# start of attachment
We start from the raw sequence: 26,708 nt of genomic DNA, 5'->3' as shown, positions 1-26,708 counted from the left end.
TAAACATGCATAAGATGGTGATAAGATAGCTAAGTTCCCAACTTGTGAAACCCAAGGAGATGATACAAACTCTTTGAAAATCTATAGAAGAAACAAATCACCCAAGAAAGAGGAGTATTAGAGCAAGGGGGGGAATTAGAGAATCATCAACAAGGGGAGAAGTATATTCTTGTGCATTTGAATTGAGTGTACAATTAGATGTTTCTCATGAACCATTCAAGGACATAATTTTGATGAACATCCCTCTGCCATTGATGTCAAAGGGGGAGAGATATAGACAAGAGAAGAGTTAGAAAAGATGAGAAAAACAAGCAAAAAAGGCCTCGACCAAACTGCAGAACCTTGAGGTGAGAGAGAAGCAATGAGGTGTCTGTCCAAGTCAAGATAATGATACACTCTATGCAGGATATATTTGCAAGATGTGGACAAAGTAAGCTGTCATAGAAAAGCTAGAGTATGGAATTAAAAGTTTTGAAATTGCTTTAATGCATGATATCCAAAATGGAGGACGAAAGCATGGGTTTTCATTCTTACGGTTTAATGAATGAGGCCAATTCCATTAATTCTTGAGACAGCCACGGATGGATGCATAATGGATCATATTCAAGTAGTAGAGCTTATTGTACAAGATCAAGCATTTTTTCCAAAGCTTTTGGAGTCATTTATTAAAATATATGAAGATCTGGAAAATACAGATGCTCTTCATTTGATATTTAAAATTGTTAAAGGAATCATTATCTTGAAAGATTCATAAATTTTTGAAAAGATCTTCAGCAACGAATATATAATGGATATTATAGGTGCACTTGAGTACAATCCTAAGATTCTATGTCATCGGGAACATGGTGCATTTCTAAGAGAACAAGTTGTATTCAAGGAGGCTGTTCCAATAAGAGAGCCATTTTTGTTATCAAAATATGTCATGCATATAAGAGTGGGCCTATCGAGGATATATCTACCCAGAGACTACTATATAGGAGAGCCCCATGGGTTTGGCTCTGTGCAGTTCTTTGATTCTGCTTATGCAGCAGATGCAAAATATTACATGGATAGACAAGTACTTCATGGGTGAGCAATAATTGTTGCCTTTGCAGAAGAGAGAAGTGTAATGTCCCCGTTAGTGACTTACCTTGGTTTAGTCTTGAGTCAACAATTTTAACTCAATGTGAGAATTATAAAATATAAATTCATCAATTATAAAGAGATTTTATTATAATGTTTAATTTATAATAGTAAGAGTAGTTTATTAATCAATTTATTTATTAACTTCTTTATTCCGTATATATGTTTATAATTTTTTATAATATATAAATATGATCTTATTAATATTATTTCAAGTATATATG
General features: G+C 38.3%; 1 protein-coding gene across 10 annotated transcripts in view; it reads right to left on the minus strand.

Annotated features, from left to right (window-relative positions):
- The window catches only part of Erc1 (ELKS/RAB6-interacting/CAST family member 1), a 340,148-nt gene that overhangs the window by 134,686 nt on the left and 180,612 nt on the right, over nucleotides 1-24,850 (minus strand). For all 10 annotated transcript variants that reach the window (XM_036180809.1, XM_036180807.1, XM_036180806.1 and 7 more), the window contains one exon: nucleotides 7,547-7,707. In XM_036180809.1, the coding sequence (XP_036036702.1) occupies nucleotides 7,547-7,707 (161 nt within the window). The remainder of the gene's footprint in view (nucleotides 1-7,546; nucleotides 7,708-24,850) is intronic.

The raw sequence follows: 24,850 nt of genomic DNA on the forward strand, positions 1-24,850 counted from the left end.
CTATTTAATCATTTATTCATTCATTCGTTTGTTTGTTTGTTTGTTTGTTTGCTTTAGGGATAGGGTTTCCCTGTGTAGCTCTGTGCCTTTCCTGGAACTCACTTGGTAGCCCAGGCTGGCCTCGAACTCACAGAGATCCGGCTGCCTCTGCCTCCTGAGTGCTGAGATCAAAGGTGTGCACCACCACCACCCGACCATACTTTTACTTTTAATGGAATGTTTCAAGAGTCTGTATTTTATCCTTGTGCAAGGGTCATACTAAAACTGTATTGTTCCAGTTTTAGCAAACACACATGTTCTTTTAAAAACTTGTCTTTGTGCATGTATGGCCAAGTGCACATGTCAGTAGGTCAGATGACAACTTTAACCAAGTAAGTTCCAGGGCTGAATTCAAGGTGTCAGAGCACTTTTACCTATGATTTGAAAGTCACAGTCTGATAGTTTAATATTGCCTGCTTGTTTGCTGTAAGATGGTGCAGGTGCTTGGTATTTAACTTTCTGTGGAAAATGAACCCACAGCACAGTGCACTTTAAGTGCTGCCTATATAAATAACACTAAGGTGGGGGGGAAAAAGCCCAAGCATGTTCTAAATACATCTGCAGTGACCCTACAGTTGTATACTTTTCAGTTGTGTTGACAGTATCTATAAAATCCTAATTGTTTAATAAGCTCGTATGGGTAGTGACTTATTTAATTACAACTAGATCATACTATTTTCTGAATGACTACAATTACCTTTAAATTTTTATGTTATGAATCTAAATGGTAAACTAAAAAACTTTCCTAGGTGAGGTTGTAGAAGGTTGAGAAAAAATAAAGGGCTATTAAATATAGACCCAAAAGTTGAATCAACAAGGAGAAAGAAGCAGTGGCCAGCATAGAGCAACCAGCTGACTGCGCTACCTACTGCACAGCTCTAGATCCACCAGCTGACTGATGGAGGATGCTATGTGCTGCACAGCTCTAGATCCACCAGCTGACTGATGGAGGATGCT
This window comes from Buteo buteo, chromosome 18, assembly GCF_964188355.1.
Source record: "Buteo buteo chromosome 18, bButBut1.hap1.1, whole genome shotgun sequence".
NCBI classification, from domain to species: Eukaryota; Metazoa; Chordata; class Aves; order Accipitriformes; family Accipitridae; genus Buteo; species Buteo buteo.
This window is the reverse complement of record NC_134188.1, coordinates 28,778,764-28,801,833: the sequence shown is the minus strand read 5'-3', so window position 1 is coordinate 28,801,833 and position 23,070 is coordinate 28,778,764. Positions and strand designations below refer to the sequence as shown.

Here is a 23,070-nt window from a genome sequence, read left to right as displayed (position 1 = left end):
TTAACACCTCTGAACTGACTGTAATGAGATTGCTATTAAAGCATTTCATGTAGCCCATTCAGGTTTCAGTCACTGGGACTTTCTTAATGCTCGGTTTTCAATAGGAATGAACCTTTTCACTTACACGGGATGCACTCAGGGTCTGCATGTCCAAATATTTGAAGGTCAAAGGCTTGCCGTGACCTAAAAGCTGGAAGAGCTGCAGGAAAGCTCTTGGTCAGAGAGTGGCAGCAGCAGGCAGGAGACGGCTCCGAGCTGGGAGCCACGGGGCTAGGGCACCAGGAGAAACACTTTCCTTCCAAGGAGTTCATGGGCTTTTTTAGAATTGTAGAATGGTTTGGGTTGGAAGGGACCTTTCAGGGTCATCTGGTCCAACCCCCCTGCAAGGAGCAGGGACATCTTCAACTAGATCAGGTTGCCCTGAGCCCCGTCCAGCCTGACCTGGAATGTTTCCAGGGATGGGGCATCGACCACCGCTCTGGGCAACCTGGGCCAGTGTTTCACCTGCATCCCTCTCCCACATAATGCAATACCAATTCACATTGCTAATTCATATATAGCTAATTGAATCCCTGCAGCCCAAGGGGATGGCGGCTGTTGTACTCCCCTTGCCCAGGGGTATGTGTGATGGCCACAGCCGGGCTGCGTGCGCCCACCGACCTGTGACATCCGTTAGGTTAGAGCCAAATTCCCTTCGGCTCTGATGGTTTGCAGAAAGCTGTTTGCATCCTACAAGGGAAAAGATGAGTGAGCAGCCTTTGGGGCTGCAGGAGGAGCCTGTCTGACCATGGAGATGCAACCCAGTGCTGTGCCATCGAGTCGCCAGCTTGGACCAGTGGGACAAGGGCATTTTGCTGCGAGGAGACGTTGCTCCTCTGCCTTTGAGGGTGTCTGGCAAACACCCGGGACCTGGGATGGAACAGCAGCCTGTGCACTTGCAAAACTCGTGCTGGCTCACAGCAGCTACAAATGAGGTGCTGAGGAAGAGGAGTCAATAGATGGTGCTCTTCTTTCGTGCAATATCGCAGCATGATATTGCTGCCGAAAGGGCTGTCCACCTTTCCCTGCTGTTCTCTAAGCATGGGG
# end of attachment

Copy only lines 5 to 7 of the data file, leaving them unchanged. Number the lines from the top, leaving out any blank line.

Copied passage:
- The window catches only part of Erc1 (ELKS/RAB6-interacting/CAST family member 1), a 340,148-nt gene that overhangs the window by 134,686 nt on the left and 180,612 nt on the right, over nucleotides 1-24,850 (minus strand). For all 10 annotated transcript variants that reach the window (XM_036180809.1, XM_036180807.1, XM_036180806.1 and 7 more), the window contains one exon: nucleotides 7,547-7,707. In XM_036180809.1, the coding sequence (XP_036036702.1) occupies nucleotides 7,547-7,707 (161 nt within the window). The remainder of the gene's footprint in view (nucleotides 1-7,546; nucleotides 7,708-24,850) is intronic.

The raw sequence follows: 24,850 nt of genomic DNA on the forward strand, positions 1-24,850 counted from the left end.
CTATTTAATCATTTATTCATTCATTCGTTTGTTTGTTTGTTTGTTTGTTTGCTTTAGGGATAGGGTTTCCCTGTGTAGCTCTGTGCCTTTCCTGGAACTCACTTGGTAGCCCAGGCTGGCCTCGAACTCACAGAGATCCGGCTGCCTCTGCCTCCTGAGTGCTGAGATCAAAGGTGTGCACCACCACCACCCGACCATACTTTTACTTTTAATGGAATGTTTCAAGAGTCTGTATTTTATCCTTGTGCAAGGGTCATACTAAAACTGTATTGTTCCAGTTTTAGCAAACACACATGTTCTTTTAAAAACTTGTCTTTGTGCATGTATGGCCAAGTGCACATGTCAGTAGGTCAGATGACAACTTTAACCAAGTAAGTTCCAGGGCTGAATTCAAGGTGTCAGAGCACTTTTACCTATGATTTGAAAGTCACAGTCTGATAGTTTAATATTGCCTGCTTGTTTGCTGTAAGATGGTGCAGGTGCTTGGTATTTAACTTTCTGTGGAAAATGAACCCACAGCACAGTGCACTTTAAGTGCTGCCTATATAAATAACACTAAGGTGGGGGGGAAAAAGCCCAAGCATGTTCTAAATACATCTGCAGTGACCCTACAGTTGTATACTTTTCAGTTGTGTTGACAGTATCTATAAAATCCTAATTGTTTAATAAGCTCGTATGGGTAGTGACTTATTTAATTACAACTAGATCATACTATTTTCTGAATGACTACAATTACCTTTAAATTTTTATGTTATGAATCTAAATGGTAAACTAAAAAACTTTCCTAGGTGAGGTTGTAGAAGGTTGAGAAAAAATAAAGGGCTATTAAATATAGACCCAAAAGTTGAATCAACAAGGAGAAAGAAGCAGTGGCCAGCATAGAGCAACCAGCTGACTGCGCTACCTACTGCACAGCTCTAGATCCACCAGCTGACTGATGGAGGATGCTATGTGCTGCACAGCTCTAGATCCACCAGCTGACTGATGGAGGATGCT